How Accurate is it to Call 1920’s USA ‘The Roaring Twenties’ The Roaring Twenties was an era of great economic growth in the USA. Just after WW1 had just ended, America was a time of fun, escapade, excitement and enthusiasm. New inventions were flooding into the country such as automobiles and refrigerators. Spending was to an all time high as people were buying the new fashion trends, going to see their favourite actors at the theatre or even to go see their favourite sporting heroes. People were enjoying life as these new changes gave the USA a major jump in its economy in this short period.
This ties over to the 1950s where there were a lot more job opportunities for the women. Also over this time, the option of birth control became available to women to use. Also women started taking a stand against sex servitude. In Woman and the New Race by Margaret Sanger, she states, “The most important force in the remaking of the world is a free motherhood.” This led to the baby boom generation. The baby boom generation led to an economic high in the 1950s.
In what ways did the lives of women change under the Nazis in the years 1933-39? In Weimar Germany, creditable progression of feminist work entitled women over the age of 20 the right to vote, this strongly encouraged a greater female interest in politics and by 1933 nearly one-tenth of Reichstag members were female. The women of Weimar Germany enjoyed social freedom; typically, they enjoyed a drink and were encouraged to smoke. They wore short skirts, wore make up and had their hair cut short. Rapid progress in female employment was strongly evident- many took up careers in professions and in some cases women earned the same pay as men.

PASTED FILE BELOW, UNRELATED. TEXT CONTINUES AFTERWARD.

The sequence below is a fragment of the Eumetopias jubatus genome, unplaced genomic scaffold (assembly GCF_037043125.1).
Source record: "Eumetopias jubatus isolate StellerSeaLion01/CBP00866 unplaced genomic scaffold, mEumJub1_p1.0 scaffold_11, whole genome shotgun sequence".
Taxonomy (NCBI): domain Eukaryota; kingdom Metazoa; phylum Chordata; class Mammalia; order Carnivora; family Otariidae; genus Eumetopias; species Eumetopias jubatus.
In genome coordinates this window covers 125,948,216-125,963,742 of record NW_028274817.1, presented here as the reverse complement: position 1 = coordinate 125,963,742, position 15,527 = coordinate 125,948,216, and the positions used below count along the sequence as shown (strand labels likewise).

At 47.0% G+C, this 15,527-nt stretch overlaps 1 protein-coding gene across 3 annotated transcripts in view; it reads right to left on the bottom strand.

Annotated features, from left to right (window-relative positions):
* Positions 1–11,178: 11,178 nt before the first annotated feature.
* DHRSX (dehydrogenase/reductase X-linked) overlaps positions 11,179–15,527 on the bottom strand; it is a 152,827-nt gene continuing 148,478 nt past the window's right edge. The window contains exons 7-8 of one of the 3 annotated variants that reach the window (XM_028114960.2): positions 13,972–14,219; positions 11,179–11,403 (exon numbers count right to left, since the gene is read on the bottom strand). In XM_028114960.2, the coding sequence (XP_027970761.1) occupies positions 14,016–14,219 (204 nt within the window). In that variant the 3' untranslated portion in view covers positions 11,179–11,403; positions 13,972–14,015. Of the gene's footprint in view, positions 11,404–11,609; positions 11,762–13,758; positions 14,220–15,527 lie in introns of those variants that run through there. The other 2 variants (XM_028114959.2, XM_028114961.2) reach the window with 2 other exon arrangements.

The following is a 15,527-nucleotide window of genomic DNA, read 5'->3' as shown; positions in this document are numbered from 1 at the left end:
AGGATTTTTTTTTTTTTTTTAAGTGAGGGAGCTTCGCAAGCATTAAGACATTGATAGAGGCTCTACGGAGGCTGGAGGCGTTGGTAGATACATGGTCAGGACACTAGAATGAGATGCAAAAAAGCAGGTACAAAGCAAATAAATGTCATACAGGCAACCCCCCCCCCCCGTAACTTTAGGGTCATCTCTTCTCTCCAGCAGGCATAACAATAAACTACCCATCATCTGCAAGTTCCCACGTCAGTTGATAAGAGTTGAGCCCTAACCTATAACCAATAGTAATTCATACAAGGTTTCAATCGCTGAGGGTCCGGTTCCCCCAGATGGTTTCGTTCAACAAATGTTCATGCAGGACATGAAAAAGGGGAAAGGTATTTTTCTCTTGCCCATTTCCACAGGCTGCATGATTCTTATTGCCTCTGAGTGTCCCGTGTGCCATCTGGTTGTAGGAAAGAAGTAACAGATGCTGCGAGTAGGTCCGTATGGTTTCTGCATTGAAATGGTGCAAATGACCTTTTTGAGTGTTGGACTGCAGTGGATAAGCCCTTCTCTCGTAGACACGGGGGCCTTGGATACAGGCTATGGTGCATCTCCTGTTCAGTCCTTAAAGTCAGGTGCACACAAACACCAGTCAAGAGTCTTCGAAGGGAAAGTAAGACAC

The average household could afford new products due to popularity and mass productions. This helped the increase of the economy as less people were out of jobs and unemployment rates were at an all-time low. Construction was at its busiest in the 1920’s than ever before, with the new factories, houses, and businesses. With industrial growth at an all-time high, there was a demand for factories that needed to produce the new products. The 20’s was “age of the skyscraper” with new hospitals, public buildings, cinemas, offices, banks, and more.
Plastic Surgery; Women in Today’s Media Plastic Surgery has increasingly become more acceptable, more attainable, and the fastest growing trend in young women in today’s society. Plastic surgery is becoming more and more popular among younger women because of what they see as acceptable in our society. Last year, twenty three year old, reality television star, Heidi Montag went under the knife for a second time, the first being four years ago, to undergo ten major procedures in one day. Heidi sacrificed her safety and possibly her life just to achieve what she has said as an “improved version of herself,” in her post surgery interview on Good Morning America; but what others have said is too drastic, too dangerous, and at too young of an age. I contend that socialization theory, social cognitive theory, cognitive dissonance theory, and the agenda setting theory have all assisted the media in promoting and encouraging these drastic and life threatening surgeries as only a small sacrifice in achieving the ultimate ideal of beauty.